“Yeah, but the reason I texted is because I had them scheduled for later in the week. My manager moved things around in my schedule, but I still have those days off. So now, after flying in and doing their speech, I have four days clear. You want to do something?” He paused. “Hold on.” His phone buzzed.

A second later, he came back on. “Uh, what’s going on with you and Reese Forster?”

I stopped mid-stride. I was between the last cabin in Reese’s village and my fishing cabin, a good five hundred feet ahead.

My stomach clenched. “Uh, what do you mean?”

And did his voice have a certain disapproval in it? Flashbacks of my father came to me. He’d tried to get me to leave Damian years before I did.

“I just got a text from Owen. They have time off from Keith, but he didn’t know if you’d be able to or not. Something about being busy with Forster?”

Owen. Seriously.

“Nothing’s going on. We’ve just become friends. That’s all.”

He was quiet a beat. “Friends? You and Reese Forster? The ball player, right?” His disbelief was evident.

I didn’t know how to answer that one. Yes, to convince him, or yes, to defend myself?

I started forward again. I hadn’t gone to my own cabin for two days, and the times before had been just to dash in, my nose plugged, as I grabbed what I could and dashed back out.

When I got to my cabin, I waited. I couldn’t talk and not breathe at the same time, so I sat on the front porch, my feet dangling off the side, facing the lake. It was just beyond the tree line and a dip down to the edge, which was lined with rocks. The nice beach area was on the other side of the island. Still, it was pretty. The sun was shining, a sparkling line clearing right through the trees and making the water look like it was glistening.

I hadn’t taken the time since coming here to appreciate the island. Most of my time had been spent avoiding things or being busy. Or with Reese. Sitting here, with Trent quiet for a moment, I took it all in.

A piece of me settled. Calm.

“I thought you went to camp to get away from another guy situation?” Trent said.

“Technically, I was fired and dumped, but let’s be honest here. Lucas and his grandpa weren’t really anything, and neither is Reese. Friends, Trent. Like you and me. Friends.”

I might’ve been lying a tad bit, but that was between me and the fish smell.

“What were you thinking about doing?”

Shit. Not that I was making much money, but that meant I was losing four days of wages. That could’ve covered a weekend of laundry.

“I don’t know. Some of the others aren’t far away. I was thinking we could do a road trip. Janet mentioned having a new house. We could go there, see her. Dinner. You know, just spending time together. She has walking trails by her place too.”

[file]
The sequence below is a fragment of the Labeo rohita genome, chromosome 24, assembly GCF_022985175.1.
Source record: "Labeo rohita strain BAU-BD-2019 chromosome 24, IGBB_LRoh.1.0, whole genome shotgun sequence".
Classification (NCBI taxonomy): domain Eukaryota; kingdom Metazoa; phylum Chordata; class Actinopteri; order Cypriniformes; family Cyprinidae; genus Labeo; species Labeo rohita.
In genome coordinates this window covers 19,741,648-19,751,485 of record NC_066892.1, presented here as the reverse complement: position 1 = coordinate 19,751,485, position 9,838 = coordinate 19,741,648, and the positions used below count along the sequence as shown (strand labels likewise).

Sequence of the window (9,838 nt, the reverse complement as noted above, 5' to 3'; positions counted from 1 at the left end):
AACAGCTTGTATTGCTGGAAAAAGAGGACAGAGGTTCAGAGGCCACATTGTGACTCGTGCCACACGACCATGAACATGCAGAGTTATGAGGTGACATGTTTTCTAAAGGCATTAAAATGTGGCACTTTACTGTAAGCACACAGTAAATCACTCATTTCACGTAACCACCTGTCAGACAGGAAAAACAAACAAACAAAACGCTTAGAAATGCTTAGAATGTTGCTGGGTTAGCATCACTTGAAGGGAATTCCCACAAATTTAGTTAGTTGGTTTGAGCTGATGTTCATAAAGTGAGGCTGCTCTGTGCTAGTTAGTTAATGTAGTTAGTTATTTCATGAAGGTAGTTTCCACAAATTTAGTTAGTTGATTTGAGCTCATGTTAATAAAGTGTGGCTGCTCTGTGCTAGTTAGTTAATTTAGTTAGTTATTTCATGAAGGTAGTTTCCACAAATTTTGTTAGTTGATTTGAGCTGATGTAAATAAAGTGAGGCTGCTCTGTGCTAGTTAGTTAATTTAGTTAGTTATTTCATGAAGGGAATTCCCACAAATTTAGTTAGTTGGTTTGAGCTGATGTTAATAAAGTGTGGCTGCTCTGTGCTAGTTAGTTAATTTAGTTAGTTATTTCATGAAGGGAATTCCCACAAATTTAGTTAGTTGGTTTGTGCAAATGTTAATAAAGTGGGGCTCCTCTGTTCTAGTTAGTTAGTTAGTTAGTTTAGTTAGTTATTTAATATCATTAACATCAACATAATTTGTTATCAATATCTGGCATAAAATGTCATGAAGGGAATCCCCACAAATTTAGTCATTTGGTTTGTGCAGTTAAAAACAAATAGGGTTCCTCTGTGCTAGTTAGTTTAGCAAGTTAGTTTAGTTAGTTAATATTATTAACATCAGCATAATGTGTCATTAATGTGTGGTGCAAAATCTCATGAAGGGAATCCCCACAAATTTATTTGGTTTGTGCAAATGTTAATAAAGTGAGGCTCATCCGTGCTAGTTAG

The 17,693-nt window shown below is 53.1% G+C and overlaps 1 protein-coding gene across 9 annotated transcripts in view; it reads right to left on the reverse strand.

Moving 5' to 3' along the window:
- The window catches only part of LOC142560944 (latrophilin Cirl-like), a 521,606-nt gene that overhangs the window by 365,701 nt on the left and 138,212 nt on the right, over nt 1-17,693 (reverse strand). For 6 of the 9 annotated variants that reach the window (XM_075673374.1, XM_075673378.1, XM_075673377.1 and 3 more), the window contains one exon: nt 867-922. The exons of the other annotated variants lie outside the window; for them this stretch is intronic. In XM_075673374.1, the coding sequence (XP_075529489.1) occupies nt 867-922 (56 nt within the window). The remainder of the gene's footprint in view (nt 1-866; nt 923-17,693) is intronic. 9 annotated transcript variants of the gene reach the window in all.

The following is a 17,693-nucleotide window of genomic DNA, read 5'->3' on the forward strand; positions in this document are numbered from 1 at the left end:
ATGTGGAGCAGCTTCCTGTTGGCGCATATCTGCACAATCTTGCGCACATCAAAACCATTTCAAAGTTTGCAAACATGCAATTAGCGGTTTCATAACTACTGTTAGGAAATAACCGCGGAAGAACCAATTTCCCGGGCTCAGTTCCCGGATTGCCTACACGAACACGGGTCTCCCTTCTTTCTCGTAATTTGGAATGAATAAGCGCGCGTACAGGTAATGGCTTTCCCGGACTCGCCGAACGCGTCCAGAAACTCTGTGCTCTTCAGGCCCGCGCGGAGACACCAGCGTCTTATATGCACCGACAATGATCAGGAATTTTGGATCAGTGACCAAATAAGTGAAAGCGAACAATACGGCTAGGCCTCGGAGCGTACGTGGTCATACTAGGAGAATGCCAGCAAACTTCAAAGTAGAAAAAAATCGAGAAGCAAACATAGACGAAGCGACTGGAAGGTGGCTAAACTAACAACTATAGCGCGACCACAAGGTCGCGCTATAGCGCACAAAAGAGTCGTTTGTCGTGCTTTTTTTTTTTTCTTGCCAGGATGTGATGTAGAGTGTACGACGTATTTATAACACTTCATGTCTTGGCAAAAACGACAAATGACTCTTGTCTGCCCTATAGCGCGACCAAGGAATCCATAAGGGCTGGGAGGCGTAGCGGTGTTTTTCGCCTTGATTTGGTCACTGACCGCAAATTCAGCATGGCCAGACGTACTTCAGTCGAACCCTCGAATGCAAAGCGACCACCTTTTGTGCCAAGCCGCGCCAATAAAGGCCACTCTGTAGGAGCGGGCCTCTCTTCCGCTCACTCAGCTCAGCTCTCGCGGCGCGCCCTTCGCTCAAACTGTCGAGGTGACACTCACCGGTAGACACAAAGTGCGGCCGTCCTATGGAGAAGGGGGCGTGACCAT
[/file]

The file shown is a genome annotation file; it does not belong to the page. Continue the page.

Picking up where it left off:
I glanced to the left of my cabin. There was a better walking trail right here.

“I don’t know. You know I don’t get along with Janet.” She was one of the gossiping friends. I’d melted out of the scene so she couldn’t talk shit about Damian. Though she didn’t know that. So maybe the whole not getting along was more on my end, but her tongue could be razor sharp when she talked about her ‘friends.’ I’d heard more than I needed to. Why let myself be a target for her?

But Trent, he loved her. Trent loved everyone.

“Charlie.” His voice dipped. We were going real talk here. All these people in my life, all they wanted to do was converse seriously about things. What was the fun in that? Could we not adult in other ways?

“You said yourself that you need to reconnect with people. Janet’s the glue in the group. She’s the only one who talks to everyone else, besides me. If you want to convey a message to the group or an apology, it’s smart to go see her.”

That made my decision. The words apology and message were enough. “You know, now that I’m remembering, I had a call from my last boss. She wanted me to come back and see her. Maybe I could get my job back.”

“You’re lying.”

I was. I didn’t care. “Have you really never heard Janet talk shit about people? You do know that’s what she does.”

“She’s not that bad.”

“Because you’re a guy. She loves you. With girls, it’s another thing. She’ll talk shit about who you’re dating, but she won’t talk shit about you. If you have a vagina, you’re fair game to her.”

My phone buzzed, and pulling away from my ear, I saw a text.